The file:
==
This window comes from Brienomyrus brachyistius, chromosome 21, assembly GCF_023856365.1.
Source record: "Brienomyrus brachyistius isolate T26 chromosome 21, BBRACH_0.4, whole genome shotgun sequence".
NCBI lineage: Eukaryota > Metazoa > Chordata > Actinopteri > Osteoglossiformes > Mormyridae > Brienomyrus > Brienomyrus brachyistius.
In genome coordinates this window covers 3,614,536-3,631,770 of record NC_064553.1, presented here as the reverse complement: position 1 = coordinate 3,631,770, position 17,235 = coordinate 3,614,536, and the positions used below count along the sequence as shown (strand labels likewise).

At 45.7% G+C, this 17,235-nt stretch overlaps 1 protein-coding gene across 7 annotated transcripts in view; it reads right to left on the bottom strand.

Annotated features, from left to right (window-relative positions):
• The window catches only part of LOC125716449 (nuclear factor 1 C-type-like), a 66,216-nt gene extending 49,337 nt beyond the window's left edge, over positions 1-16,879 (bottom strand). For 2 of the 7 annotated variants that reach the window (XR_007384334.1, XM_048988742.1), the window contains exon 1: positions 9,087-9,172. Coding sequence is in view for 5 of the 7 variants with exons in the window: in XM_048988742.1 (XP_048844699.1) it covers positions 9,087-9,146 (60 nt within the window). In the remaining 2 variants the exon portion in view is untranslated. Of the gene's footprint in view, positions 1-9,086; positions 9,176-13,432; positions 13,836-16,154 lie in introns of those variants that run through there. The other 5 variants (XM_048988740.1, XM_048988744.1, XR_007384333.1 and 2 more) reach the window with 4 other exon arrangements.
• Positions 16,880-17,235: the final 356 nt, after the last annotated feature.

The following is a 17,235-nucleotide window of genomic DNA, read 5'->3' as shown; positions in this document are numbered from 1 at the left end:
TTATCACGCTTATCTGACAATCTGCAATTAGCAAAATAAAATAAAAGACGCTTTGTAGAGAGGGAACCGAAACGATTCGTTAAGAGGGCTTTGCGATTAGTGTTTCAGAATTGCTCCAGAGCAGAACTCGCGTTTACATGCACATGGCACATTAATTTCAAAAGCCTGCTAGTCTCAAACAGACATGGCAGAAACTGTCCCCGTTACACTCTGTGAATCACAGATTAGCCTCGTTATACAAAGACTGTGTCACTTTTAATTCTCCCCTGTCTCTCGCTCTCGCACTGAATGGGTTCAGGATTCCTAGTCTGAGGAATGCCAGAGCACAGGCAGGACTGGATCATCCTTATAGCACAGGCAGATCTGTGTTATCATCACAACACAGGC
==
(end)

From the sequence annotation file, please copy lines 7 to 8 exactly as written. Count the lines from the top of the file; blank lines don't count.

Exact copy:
• The window catches only part of LOC125716449 (nuclear factor 1 C-type-like), a 66,216-nt gene extending 49,337 nt beyond the window's left edge, over positions 1-16,879 (bottom strand). For 2 of the 7 annotated variants that reach the window (XR_007384334.1, XM_048988742.1), the window contains exon 1: positions 9,087-9,172. Coding sequence is in view for 5 of the 7 variants with exons in the window: in XM_048988742.1 (XP_048844699.1) it covers positions 9,087-9,146 (60 nt within the window). In the remaining 2 variants the exon portion in view is untranslated. Of the gene's footprint in view, positions 1-9,086; positions 9,176-13,432; positions 13,836-16,154 lie in introns of those variants that run through there. The other 5 variants (XM_048988740.1, XM_048988744.1, XR_007384333.1 and 2 more) reach the window with 4 other exon arrangements.
• Positions 16,880-17,235: the final 356 nt, after the last annotated feature.